The flight on to Louisville was without incident and I was lucky enough to grab a Ford Fusion Titanium to drive over to the hotel. The next day my talks at the Sacred Hearts Campus in Louisville went very well, such a gracious audience, and thankful too. Brenda and I both had been keeping them updated on my adventures of the previous two days.
Flying out of Louisville the next day was only slightly complicated by more snow during the night, the slight delay leaving me only ten minutes to get from gate B24 to gate A20 for my connection in Atlanta. I made it, though I’m sure that at my age and size, running all that distance with luggage was not a pretty site.
The good news is that every once in a while, I will have a trip like that, where everything that can, does go wrong. And then, I’m charmed for the next 24 months or so.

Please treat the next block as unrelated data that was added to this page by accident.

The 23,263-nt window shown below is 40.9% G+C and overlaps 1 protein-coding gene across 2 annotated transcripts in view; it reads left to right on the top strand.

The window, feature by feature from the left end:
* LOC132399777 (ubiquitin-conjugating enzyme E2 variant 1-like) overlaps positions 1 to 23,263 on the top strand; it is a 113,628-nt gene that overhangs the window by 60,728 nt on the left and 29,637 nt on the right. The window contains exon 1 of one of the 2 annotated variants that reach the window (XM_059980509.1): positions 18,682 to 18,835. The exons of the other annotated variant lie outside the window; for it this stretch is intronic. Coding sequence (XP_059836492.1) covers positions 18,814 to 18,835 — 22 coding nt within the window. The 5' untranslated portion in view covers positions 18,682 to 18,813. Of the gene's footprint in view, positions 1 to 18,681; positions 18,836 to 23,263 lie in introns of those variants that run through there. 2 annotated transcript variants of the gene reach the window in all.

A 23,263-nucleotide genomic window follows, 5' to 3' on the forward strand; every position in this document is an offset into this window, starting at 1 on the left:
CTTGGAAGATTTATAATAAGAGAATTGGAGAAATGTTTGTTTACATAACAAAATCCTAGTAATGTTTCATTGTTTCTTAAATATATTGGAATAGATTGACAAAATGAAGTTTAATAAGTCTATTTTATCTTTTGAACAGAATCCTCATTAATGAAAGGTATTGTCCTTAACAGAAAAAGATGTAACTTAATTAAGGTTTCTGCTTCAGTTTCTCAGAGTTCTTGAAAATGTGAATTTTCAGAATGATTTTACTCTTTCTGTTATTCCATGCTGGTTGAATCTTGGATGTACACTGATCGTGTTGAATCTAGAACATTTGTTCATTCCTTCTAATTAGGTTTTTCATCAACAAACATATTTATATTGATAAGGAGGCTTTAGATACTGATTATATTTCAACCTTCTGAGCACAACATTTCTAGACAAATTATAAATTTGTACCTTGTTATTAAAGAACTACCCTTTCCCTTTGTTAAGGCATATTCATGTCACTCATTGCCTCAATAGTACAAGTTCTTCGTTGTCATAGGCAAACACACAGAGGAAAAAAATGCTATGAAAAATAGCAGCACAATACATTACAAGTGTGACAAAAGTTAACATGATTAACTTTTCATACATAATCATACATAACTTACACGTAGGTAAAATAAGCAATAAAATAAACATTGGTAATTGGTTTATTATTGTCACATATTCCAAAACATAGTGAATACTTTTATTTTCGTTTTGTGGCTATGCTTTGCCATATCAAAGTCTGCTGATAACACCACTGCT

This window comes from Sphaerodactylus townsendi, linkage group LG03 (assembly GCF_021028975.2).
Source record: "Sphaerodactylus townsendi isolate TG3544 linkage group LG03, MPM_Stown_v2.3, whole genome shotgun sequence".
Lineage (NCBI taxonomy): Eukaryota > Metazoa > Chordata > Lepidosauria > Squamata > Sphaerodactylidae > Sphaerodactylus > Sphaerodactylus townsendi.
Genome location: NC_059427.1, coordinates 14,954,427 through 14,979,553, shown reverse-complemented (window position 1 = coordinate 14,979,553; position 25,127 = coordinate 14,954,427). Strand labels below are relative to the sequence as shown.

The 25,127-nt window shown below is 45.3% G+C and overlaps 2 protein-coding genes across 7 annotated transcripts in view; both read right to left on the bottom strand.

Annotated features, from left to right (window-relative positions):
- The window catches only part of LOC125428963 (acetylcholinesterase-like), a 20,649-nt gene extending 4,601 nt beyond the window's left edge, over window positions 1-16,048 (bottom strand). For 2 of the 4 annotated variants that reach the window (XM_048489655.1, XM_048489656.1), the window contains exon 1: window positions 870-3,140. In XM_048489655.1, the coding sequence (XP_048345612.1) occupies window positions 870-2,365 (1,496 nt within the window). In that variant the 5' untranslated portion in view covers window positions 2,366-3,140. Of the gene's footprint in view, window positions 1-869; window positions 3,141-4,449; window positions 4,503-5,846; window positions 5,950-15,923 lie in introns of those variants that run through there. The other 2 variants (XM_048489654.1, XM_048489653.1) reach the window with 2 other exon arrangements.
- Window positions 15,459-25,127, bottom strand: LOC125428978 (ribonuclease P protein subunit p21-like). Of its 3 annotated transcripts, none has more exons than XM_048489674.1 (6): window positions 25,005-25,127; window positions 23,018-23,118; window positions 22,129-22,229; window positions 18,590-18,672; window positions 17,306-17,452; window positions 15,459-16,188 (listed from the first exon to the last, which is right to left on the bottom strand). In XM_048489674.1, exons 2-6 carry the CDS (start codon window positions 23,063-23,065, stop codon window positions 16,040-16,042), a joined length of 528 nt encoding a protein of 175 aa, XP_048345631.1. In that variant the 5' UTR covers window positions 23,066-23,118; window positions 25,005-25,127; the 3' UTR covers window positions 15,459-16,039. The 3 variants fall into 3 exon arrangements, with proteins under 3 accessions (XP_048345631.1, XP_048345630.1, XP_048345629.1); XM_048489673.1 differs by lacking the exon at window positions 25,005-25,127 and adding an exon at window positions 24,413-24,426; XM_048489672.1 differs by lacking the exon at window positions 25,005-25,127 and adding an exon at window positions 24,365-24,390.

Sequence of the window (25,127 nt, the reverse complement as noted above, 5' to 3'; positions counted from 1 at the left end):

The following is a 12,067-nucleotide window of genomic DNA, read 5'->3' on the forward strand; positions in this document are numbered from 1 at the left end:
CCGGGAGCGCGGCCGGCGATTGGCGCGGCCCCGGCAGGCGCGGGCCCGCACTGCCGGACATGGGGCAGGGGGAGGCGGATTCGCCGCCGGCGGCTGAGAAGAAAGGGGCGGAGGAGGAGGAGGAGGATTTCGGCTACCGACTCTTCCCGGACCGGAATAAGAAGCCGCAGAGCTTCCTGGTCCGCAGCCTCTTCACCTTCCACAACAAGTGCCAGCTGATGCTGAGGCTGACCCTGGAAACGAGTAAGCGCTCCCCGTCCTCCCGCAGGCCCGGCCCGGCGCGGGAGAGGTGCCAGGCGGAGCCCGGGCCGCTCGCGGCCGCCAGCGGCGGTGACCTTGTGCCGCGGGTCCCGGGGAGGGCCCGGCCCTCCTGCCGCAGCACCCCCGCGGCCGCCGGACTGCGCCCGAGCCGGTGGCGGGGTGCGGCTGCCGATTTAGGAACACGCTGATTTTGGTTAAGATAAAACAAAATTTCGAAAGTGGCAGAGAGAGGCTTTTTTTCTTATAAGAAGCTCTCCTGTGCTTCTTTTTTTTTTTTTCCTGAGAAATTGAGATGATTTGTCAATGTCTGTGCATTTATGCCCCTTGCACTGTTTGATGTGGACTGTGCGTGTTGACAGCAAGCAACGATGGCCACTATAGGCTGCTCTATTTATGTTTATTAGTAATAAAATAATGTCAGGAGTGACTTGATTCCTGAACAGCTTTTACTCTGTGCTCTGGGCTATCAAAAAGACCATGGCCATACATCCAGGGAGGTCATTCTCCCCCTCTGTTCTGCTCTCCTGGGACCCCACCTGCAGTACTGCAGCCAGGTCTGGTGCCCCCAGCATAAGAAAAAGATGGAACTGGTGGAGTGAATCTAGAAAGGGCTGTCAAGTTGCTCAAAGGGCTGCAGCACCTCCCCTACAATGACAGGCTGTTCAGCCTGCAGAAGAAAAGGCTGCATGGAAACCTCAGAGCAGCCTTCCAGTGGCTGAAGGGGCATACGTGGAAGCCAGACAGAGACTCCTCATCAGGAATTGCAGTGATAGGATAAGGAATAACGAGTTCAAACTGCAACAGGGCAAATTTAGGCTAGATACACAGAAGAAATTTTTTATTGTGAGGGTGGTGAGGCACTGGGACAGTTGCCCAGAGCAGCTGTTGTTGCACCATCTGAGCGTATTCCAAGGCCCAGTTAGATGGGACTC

So, may the remainder of my speaking trips be without incident, and leave me with only the best memories of this professional life as a vagabond educator.
Note: Ramble and snark quotients: +99
When I was a student, I was taught to scratch paper. I scratched lines and loops and did it well or poorly, properly or improperly. I hide all of my scratched paper in my notebooks until it was time to give it to my teachers, who measured its correctness by marking what was incorrect. If there was no incorrectness, then a got a 100 or an “A" ––––– 100 what? "A" what?
The hope was that if it was ever necessary for me to write, in order to communicate across time or space, I would remember enough correct scratching to be coherent and compelling.
When I graduated from high school, writing was still a “just in case” skill. A sizable portion of my class went to work in one of the local textile mills, planning never to ever have to scratch anything again that was any more important than a shopping list.
This is an profoundly inefficient and disrespectful way to educate free people.
To say, "One day you'll need to know this," is to admit appalling lack of commitment and creativity. This is especially true when insult to injury is what's not said, "You'll need to know this for the government test in May."